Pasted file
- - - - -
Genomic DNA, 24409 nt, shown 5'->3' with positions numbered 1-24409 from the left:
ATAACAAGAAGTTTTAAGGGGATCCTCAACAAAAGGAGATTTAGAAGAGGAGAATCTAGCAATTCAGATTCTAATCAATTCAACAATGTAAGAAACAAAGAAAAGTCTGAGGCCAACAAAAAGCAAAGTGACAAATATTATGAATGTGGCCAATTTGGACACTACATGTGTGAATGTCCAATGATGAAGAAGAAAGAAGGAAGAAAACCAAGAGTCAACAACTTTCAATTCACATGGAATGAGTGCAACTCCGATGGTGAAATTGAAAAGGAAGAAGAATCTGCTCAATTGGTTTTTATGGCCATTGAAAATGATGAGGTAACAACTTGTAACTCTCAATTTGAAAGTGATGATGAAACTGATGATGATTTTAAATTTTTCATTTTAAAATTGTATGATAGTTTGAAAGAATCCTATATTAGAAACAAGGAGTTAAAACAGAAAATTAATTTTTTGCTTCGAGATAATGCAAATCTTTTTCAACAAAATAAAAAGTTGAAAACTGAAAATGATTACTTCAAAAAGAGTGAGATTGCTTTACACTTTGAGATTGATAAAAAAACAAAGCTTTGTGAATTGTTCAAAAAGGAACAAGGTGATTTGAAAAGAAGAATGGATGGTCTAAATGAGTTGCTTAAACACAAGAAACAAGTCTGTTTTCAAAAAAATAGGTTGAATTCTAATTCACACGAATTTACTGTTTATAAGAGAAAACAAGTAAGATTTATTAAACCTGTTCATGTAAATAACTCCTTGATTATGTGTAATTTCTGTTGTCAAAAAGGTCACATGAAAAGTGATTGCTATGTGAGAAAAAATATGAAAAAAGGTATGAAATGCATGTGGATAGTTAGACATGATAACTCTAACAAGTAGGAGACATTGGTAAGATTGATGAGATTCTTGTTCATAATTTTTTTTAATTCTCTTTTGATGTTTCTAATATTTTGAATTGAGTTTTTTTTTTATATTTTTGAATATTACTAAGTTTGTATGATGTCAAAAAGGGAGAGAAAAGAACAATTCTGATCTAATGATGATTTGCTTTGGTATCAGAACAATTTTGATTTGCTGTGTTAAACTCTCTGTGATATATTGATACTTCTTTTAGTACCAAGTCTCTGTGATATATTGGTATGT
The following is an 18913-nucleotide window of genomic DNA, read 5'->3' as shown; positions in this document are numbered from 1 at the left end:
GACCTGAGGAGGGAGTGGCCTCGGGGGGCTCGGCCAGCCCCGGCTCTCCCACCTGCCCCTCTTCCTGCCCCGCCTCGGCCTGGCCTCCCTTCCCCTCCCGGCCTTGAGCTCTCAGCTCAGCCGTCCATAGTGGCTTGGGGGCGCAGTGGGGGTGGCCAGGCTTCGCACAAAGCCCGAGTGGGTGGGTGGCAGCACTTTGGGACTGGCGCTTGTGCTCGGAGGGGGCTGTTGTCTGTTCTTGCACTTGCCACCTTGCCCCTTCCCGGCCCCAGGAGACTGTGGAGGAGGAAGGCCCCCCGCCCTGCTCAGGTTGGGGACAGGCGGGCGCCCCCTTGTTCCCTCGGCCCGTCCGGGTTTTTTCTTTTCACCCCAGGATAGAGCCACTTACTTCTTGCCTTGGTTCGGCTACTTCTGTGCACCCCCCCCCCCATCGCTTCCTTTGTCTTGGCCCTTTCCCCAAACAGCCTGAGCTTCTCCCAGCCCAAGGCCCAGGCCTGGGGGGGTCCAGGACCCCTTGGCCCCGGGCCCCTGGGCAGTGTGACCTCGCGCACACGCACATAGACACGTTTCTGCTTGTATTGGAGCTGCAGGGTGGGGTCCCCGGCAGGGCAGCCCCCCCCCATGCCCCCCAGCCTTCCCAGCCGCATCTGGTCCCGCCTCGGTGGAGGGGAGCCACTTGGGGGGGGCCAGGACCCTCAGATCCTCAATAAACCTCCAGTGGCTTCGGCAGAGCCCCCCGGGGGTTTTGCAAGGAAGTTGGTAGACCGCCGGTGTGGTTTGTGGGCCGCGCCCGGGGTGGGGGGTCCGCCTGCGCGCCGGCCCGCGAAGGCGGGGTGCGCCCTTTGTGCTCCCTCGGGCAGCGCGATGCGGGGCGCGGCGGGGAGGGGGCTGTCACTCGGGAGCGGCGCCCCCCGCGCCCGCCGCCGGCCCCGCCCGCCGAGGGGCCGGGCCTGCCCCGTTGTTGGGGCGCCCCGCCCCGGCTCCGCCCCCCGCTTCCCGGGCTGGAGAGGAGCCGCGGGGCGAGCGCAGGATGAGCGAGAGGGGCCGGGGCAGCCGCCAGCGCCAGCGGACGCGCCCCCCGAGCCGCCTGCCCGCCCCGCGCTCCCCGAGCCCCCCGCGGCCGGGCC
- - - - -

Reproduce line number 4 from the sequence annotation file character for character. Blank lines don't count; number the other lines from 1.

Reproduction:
GACCTGAGGAGGGAGTGGCCTCGGGGGGCTCGGCCAGCCCCGGCTCTCCCACCTGCCCCTCTTCCTGCCCCGCCTCGGCCTGGCCTCCCTTCCCCTCCCGGCCTTGAGCTCTCAGCTCAGCCGTCCATAGTGGCTTGGGGGCGCAGTGGGGGTGGCCAGGCTTCGCACAAAGCCCGAGTGGGTGGGTGGCAGCACTTTGGGACTGGCGCTTGTGCTCGGAGGGGGCTGTTGTCTGTTCTTGCACTTGCCACCTTGCCCCTTCCCGGCCCCAGGAGACTGTGGAGGAGGAAGGCCCCCCGCCCTGCTCAGGTTGGGGACAGGCGGGCGCCCCCTTGTTCCCTCGGCCCGTCCGGGTTTTTTCTTTTCACCCCAGGATAGAGCCACTTACTTCTTGCCTTGGTTCGGCTACTTCTGTGCACCCCCCCCCCCATCGCTTCCTTTGTCTTGGCCCTTTCCCCAAACAGCCTGAGCTTCTCCCAGCCCAAGGCCCAGGCCTGGGGGGGTCCAGGACCCCTTGGCCCCGGGCCCCTGGGCAGTGTGACCTCGCGCACACGCACATAGACACGTTTCTGCTTGTATTGGAGCTGCAGGGTGGGGTCCCCGGCAGGGCAGCCCCCCCCCATGCCCCCCAGCCTTCCCAGCCGCATCTGGTCCCGCCTCGGTGGAGGGGAGCCACTTGGGGGGGGCCAGGACCCTCAGATCCTCAATAAACCTCCAGTGGCTTCGGCAGAGCCCCCCGGGGGTTTTGCAAGGAAGTTGGTAGACCGCCGGTGTGGTTTGTGGGCCGCGCCCGGGGTGGGGGGTCCGCCTGCGCGCCGGCCCGCGAAGGCGGGGTGCGCCCTTTGTGCTCCCTCGGGCAGCGCGATGCGGGGCGCGGCGGGGAGGGGGCTGTCACTCGGGAGCGGCGCCCCCCGCGCCCGCCGCCGGCCCCGCCCGCCGAGGGGCCGGGCCTGCCCCGTTGTTGGGGCGCCCCGCCCCGGCTCCGCCCCCCGCTTCCCGGGCTGGAGAGGAGCCGCGGGGCGAGCGCAGGATGAGCGAGAGGGGCCGGGGCAGCCGCCAGCGCCAGCGGACGCGCCCCCCGAGCCGCCTGCCCGCCCCGCGCTCCCCGAGCCCCCCGCGGCCGGGCC